A kernel of truth: archeologists move one step closer to verifying that corn was once cultivated in downtown Winnipeg
Today it’s known for its river walk, market and skating trails, but The Forks in Winnipeg might once have been a centre of food production.
“Most archeologists have always assumed, but without very much evidence, that there would have been agriculture at The Forks as you would have had flooding — maybe every five years or so — that would add nutrients to the soil and make it a good growing area,” said Sid Kroeker, an archeologist who headed a team which conducted a four-year dig at the junction of the Red and Assiniboine rivers.
“But all of the circumstantial evidence points very strongly to the fact that probably early in the spring the people would be at The Forks… they’d plant their gardens and go off hunting buffalo or trips elsewhere for food and occasionally, two, three or four times a summer come back and weed, and water, and then in the fall, harvest.”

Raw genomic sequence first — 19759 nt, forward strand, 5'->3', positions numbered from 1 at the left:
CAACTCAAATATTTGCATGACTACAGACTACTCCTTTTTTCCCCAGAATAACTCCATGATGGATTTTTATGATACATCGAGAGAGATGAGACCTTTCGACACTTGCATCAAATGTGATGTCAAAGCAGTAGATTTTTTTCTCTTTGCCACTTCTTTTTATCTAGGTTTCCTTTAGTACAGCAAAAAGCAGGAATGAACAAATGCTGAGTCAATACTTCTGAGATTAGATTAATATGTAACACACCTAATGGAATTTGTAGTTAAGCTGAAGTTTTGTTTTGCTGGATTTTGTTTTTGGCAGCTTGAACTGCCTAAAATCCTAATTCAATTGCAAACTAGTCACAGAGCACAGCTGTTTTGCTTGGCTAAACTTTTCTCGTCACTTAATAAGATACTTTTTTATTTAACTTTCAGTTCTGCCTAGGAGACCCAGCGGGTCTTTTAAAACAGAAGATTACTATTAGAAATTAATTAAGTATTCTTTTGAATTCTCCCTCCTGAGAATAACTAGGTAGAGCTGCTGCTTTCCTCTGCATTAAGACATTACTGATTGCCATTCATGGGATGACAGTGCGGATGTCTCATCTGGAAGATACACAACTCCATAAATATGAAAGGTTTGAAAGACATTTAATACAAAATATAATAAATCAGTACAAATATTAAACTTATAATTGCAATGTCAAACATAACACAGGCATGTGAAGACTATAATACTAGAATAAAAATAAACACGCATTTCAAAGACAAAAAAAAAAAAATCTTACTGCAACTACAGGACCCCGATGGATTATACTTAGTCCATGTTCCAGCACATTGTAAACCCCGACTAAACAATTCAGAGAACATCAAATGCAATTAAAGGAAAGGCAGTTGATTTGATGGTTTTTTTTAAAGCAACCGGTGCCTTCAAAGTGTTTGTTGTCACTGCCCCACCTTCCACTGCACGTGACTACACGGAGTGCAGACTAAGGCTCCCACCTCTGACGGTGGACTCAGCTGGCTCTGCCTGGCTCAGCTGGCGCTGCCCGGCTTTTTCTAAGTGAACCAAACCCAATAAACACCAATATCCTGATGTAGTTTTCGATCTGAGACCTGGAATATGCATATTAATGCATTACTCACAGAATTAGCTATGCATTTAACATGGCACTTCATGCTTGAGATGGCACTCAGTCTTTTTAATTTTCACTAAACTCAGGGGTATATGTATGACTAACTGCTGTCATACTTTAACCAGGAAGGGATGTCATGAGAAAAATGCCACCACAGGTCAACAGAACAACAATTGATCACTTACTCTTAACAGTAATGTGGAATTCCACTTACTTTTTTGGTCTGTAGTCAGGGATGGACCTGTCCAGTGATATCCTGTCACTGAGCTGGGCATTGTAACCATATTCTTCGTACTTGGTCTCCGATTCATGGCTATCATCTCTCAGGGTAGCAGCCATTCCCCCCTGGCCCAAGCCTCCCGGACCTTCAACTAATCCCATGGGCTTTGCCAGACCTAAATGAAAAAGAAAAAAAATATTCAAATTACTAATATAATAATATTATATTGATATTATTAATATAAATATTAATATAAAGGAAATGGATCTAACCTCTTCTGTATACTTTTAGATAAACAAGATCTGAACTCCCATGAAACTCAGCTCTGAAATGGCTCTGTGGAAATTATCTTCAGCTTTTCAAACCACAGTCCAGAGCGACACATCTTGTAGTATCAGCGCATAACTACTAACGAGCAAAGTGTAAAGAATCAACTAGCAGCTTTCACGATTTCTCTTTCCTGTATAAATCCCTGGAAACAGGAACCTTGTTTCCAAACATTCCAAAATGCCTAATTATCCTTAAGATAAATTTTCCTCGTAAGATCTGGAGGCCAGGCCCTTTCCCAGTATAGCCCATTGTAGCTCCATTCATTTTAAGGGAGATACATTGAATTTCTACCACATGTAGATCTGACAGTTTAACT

Analysis of residue in cooking pots found at the site showed both squash and corn were being cooked. Many of the artifacts are 800 to 1,000 years old, a time when average temperatures were about 2° higher than today, which allowed for extended growing seasons.
It was already known corn was part of local diets because dried kernels have been discovered in storage pits located elsewhere in the province, including at the Kenosewun site at Lockport.
“There was a whole pantheon of foods included in their diets… but the great advantage of corn was that it could be easily stored,” noted Kroeker.
Short of finding a cache of seed corn, there’s no way of knowing for sure whether it was grown here or brought north by native people living in what is now the U.S.
But artifacts found at The Forks suggest that some serious growing was taking place.
“We also did find a couple of tools that would have been used for hoeing and weeding at the site,” said Kroeker, adding one such tool was a sharpened buffalo shoulder-blade hoe.
The rich trove of artifacts unearthed prior to construction of the Canadian Museum for Human Rights also confirm that The Forks has long been a popular meeting place. The dig unearthed 191 separate hearths and approximately 400,000 artifacts.
The magnitude of First Nations agriculture is debated among archeologists in the province, with some preferring to refer to pre-contact plant cultivation as horticulture rather than farming.